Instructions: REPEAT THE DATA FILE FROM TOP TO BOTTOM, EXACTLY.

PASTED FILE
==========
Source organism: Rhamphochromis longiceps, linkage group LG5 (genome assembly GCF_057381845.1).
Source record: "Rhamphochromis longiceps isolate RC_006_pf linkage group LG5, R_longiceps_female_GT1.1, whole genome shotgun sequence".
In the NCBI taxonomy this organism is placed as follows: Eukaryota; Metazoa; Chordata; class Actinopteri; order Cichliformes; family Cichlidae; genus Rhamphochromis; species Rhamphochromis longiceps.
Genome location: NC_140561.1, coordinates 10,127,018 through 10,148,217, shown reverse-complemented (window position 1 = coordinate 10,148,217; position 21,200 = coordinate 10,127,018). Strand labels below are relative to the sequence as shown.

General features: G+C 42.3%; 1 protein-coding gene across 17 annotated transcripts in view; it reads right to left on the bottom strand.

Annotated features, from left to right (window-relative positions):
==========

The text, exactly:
Source organism: Rhamphochromis longiceps, linkage group LG5 (genome assembly GCF_057381845.1).
Source record: "Rhamphochromis longiceps isolate RC_006_pf linkage group LG5, R_longiceps_female_GT1.1, whole genome shotgun sequence".
In the NCBI taxonomy this organism is placed as follows: Eukaryota; Metazoa; Chordata; class Actinopteri; order Cichliformes; family Cichlidae; genus Rhamphochromis; species Rhamphochromis longiceps.
Genome location: NC_140561.1, coordinates 10,127,018 through 10,148,217, shown reverse-complemented (window position 1 = coordinate 10,148,217; position 21,200 = coordinate 10,127,018). Strand labels below are relative to the sequence as shown.

General features: G+C 42.3%; 1 protein-coding gene across 17 annotated transcripts in view; it reads right to left on the bottom strand.

Annotated features, from left to right (window-relative positions):